• New applications for efficient and effective use of UAS for agriculture and natural resources. Comments: Sharing of research/education efforts by members will occur during multi-state annual meetings. This activity will stimulate inquiry regarding explored UAS technology (platform, sensors) and associated data analysis protocols to new unexplored applications.
  • Framework for consistent data and metadata formats to be adopted for data sharing to enable collaborative research Comments: Efforts will be made to coordinate data usage across institutions to the extent possible for these activities. Multiple individuals and efforts have worked towards developing consistent data and metadata formats on UAS already but this is a huge undertaking for the larger community and this project can only provide guidelines for its members.
  • Scientific publications validating the utility of UAS and specific protocols for particular applications. Comments: Efforts will be made to encourage coordinated development of multi-state research and& extension projects, implementation, and co-authorship of peer-reviewed publications. These can be measured as counts and citations, although additional resources might be needed for adequate tracking.
  • Teaching modules and training materials for extension education/outreach on UAS in agriculture and natural resources. Comments: Efforts will be made to coordinate training material development and usage across institutions. These will be reported and shared at our multi-state annual meeting and implemented by our members. These are less likely to be published or communicated than research accomplishments so additional effort will be needed to encourage members to report on this activity.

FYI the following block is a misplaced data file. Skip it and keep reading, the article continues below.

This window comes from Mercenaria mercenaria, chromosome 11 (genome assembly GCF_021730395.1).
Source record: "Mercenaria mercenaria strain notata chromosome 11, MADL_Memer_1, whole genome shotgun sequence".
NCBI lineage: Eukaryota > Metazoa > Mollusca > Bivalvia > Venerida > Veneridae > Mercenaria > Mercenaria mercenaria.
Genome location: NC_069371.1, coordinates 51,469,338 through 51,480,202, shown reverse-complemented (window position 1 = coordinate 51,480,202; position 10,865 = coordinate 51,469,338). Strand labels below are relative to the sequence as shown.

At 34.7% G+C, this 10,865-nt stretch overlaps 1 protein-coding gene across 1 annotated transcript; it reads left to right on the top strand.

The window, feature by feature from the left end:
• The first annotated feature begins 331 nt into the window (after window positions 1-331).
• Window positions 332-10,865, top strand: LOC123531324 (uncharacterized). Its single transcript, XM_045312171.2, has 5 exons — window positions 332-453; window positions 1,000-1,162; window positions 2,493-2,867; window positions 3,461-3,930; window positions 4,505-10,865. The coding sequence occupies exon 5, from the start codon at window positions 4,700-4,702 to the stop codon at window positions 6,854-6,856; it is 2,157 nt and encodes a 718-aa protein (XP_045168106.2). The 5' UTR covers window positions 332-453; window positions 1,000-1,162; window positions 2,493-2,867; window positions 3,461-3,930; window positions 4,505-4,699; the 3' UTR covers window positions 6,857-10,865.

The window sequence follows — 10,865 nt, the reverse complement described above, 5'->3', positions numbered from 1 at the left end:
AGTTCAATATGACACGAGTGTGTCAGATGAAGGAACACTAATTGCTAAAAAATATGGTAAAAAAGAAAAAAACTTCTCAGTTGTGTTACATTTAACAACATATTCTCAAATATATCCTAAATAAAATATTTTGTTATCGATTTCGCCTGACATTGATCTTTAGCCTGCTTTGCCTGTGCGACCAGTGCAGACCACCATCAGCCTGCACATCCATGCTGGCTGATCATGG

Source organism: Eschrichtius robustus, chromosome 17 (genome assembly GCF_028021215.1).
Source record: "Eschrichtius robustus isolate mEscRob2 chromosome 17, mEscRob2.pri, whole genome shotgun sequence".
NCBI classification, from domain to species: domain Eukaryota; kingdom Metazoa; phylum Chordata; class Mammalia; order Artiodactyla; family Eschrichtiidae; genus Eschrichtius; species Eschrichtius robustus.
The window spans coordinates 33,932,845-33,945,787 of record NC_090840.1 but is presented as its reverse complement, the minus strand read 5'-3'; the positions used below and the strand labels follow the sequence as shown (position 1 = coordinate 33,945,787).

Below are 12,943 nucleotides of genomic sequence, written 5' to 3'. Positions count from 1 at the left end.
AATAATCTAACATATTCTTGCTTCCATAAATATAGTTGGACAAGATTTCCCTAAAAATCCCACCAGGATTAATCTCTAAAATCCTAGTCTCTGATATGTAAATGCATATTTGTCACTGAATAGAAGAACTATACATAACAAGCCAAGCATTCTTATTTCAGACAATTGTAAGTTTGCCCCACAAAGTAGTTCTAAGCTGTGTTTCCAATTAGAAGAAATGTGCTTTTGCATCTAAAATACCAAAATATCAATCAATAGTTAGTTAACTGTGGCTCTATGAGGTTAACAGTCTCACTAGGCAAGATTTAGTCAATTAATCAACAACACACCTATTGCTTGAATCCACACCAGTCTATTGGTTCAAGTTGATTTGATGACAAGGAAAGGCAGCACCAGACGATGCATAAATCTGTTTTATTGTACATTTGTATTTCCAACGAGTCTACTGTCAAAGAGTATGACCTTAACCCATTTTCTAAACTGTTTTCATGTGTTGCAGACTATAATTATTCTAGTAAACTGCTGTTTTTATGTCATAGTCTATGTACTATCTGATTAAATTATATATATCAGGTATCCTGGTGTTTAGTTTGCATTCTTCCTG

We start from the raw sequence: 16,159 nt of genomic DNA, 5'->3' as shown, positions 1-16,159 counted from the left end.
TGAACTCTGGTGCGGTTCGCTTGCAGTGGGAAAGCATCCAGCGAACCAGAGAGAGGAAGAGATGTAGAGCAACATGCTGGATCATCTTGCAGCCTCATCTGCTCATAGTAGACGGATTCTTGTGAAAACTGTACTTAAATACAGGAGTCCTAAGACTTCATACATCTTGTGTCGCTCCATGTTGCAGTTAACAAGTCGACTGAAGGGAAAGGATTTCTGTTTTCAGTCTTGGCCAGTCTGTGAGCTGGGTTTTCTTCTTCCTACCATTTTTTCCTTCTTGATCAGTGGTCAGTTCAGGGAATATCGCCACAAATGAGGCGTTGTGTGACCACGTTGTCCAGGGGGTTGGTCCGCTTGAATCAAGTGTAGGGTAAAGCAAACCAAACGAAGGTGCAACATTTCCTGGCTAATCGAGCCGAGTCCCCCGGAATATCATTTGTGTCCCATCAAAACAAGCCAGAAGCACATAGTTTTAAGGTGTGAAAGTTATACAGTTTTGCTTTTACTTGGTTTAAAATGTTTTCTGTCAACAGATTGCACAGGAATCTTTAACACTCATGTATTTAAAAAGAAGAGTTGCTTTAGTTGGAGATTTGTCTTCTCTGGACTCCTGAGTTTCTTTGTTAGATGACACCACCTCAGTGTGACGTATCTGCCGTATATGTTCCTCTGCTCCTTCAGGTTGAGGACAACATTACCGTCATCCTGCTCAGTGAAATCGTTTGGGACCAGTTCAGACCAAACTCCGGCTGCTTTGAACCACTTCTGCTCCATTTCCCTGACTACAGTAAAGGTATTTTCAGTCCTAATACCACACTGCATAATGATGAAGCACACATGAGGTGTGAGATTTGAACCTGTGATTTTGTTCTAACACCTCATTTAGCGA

Outcomes or Projected Impacts

  • Usage of the outputs above by the greater community of UAS users in agriculture will be an important outcome and realize the largest impacts of the project - as highlighted below. Usage can be tracked by proxy through downloads, workshops held, or social media. Ultimately citations will be among the most reliable measures, but citations can lag by years and recognizing future authors do not always appropriately attribute software, teaching resources or ideas developed by a project like this. Citations of scientific publications associated with this project will be tracked. Efforts will be made to collect and track meaningful metrics of all outputs.
  • Lowering the UAS technology adoption barriers to entry for UAS in agriculture and natural resources. Efforts will be made to collect and track meaningful metrics.
  • Accelerated use of UAS in research in agriculture and natural resources, resulting in faster progress in the improvement of plants and animals. Efforts will be made to collect and track meaningful metrics.